Rigid powered bath lifts

Rigid powered bath lifts

This page considers rigid removeable bath lifts. Two other types of powered bath lift are also available and advice on these is available on the following separate advice pages:

The main function of the bath lift is to lower the seated user down in the bath and lift them back up from the bottom of the bath to the height of the bath rim. Users must be able to lift their legs over the bath rim if they wish to bathe independently.

Features of the rigid powered bath lift

Bath lift seat:
The majority of bath lifts have a seat and back rest of solid plastic mounted on a frame which attaches to the bottom of the bath with suction feet. Some units are covered with mesh material. There are an increasing number of manufacturers who are supplying detachable machine washable covers to reduce infection concerns. If a person has low body weight and/or fragile skin a cushion or insert can be helpful.

Back rest:
On some models the back is fixed; for others the reclining mechanism is an integral part of the operation of the bath lift. A reclining back can give a more relaxing and comfortable bath; accommodate people with reduced hip flexion or back conditions such as kyphosis and scoliosis and assists taller people to maximize the available length of the bath. The degree of recline varies to a maximum of 40 degrees. The overall height of the backrest varies and can, in a few cases, include a moulded head rest and other cushion inserts for additional support/stability and comfort.

Integral bath handles:
If your bath has integral handles and your bath lift has side flaps, then you may need to purchase side flap protectors (unless offered as part of the initial purchase) as the side flaps could become stuck under the handles. Read more on side flap protectors

Removing from the bath:
Bath lifts can be removed for cleaning or to allow another member of the family to use the bath. Some models have detachable components making the bath lift easier to remove and safer to handle. However, you need to decide who will carry this out. In addition to the weight issue the reach required to remove the suction feet from the base of the bath needs to be considered. There is a strong seal formed by the rubber feet and the water. The design of the suction feet has been markedly improved in some models which now have tabs on the individual feet or lifting bars to assist with breaking the seal.

Power source:
Many models of bath lifts are powered by rechargeable batteries which are either situated on the backrest, in the handset or in a separate portable power unit.

When using a bath lift powered by rechargeable batteries consider:

  • The number of lifts per charge: this varies, depending on the size and power of the battery. In general, the smaller batteries situated in the handset need to be charged more regularly than the larger packs. Some models are available with an institutional power pack and recharger for frequent use which will carry out up to 60 lifts per charge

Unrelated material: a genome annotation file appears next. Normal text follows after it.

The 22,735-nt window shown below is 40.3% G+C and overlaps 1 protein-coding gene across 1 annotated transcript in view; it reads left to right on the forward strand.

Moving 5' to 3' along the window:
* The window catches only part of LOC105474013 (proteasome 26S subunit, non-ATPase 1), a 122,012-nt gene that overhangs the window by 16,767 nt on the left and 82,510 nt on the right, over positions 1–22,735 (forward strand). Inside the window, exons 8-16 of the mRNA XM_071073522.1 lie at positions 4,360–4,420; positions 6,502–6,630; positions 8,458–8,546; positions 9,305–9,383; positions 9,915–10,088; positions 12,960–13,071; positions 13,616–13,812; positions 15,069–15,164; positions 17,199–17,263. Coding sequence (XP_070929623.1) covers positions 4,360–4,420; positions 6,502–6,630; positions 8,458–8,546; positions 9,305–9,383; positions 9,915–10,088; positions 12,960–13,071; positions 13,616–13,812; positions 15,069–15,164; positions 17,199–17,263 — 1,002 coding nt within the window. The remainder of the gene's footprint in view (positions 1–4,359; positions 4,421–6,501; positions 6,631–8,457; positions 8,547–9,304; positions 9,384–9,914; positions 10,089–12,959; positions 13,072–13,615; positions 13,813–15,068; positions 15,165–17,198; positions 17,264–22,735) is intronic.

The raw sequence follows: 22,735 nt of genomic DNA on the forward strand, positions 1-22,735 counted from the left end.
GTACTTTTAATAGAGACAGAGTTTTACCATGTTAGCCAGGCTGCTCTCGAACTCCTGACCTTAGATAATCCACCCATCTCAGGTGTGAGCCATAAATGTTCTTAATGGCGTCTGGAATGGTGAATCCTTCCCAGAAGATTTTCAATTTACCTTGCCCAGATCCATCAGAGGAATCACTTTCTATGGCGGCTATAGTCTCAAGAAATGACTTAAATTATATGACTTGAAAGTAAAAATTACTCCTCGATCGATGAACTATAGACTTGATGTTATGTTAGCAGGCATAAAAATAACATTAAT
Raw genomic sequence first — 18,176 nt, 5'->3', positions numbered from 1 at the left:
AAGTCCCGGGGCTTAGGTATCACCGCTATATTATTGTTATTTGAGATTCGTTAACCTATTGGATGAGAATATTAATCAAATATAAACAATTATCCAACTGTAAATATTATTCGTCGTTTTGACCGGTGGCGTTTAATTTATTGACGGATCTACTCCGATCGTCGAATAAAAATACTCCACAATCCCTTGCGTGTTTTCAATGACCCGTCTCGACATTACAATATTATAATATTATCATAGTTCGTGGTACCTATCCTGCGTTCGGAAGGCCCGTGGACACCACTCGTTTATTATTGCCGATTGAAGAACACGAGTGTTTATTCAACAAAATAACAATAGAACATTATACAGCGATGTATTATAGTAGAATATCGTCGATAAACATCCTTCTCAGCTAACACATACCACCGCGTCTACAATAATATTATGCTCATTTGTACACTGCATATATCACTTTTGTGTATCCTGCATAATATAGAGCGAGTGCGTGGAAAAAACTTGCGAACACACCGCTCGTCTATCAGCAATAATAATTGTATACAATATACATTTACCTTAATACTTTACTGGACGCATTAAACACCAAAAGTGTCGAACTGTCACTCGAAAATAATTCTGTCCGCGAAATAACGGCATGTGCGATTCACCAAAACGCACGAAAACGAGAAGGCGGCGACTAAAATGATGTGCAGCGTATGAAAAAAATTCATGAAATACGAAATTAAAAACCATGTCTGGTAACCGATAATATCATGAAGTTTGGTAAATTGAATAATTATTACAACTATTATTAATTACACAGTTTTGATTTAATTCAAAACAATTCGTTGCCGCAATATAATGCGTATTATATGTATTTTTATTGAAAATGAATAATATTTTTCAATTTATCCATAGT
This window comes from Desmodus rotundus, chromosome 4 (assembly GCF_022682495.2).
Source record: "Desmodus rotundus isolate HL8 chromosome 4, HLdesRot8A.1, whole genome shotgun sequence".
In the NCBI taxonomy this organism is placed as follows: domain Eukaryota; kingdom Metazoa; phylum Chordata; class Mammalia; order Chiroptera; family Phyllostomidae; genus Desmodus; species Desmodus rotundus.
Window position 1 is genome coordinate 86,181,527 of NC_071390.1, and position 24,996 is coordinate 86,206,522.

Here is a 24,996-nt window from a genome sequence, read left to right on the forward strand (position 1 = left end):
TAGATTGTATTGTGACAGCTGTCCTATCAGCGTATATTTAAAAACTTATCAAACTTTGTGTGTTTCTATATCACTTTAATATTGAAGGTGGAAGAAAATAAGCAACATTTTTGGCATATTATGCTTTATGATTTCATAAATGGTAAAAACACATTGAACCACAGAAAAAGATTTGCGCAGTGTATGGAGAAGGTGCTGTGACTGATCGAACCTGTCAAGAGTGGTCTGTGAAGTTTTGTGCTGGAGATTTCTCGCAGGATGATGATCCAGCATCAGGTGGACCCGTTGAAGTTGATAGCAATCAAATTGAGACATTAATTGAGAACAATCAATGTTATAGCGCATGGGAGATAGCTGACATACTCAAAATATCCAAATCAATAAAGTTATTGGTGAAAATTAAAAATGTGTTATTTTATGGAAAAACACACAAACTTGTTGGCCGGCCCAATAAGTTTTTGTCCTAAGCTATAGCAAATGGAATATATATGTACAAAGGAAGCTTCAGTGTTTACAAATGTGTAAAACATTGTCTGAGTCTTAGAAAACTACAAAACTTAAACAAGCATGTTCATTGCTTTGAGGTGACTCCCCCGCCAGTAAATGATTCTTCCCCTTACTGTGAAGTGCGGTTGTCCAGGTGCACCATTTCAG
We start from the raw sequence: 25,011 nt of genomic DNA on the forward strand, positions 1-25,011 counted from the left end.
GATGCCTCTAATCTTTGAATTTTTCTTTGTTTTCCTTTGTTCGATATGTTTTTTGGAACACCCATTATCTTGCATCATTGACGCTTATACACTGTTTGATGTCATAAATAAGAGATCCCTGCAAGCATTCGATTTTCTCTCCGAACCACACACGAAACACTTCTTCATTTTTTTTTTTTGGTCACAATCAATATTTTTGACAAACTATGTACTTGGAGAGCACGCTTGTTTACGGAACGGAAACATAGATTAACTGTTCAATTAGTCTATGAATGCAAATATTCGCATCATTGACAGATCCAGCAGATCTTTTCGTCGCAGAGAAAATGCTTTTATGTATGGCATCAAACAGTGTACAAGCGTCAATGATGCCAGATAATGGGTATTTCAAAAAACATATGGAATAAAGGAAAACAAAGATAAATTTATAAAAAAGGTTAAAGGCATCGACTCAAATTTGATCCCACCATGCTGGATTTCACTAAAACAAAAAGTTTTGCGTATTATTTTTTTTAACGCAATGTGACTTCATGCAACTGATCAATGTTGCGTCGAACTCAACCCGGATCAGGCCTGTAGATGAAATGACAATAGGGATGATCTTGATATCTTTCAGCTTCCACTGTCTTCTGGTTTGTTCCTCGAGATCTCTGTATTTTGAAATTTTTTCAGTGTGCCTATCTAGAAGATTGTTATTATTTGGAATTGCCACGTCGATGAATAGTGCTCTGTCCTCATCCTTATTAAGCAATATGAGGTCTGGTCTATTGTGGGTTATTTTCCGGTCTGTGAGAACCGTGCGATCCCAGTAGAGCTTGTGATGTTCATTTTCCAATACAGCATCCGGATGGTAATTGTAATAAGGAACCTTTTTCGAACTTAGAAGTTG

• Charging: batteries have to be plugged into the mains when recharging and this activity should therefore be carried out away from the bathroom. On some models, the handset is removed and plugged into the charger; others have large batteries which have to be removed for charging
  • Some models have a light on the handset indicating the current battery life.

Powered lifts are controlled by a handset which is waterproof and safe if accidentally immersed in the water. In most cases, they can be attached to the bath or tiles with suction pads. Some handsets can float. The controls are usually easy to manage for people with limited dexterity or can be used by a carer assisting the user. Some are rocker switches which can be operated by the heel of the hand or elbow. Some models have tactile controls designed for users with low vision.

Try before you buy:

When considering bathing equipment an individual assessment with an occupational therapist may be appropriate as your safety in your bathroom is very important. There may also be individual factors which determine which bathing equipment best suits your needs. The information on this site is not a substitute for individual assessment.

We recommend you try out a bath lift before purchase. Visit the Disabled Living Foundation's webpage on Equipment Demonstration Centres in the UK to find an equipment demonstration centre near you. The centres provide individuals with opportunities to view, and try, products and equipment and obtain information and advice from professional staff about equipment that may assist them.

Further information:

For further information please read our general bathlifts advice page.

Advice last checked: 02 February 2018 Next check due: 02 February 2021

All advice is either supported by references (cited in the text) or is based upon peer reviewed professional opinion. Our advice is impartial and not influenced by sponsors or product suppliers listed on the site.
Conflict of interest statement


  1. Disabled Living Foundation 2014  Choosing equipment for bathing
    View reference   Last visited:  30/09/2015 Evidence type: 2
  2. Pain, H., McLellan, L. and Gore, S. 2003  Choosing Assistive Devices: A Guide for Users and Professionals
    Jessica Kingsley Publishers :  London and Philadelphia Evidence type: 1; 2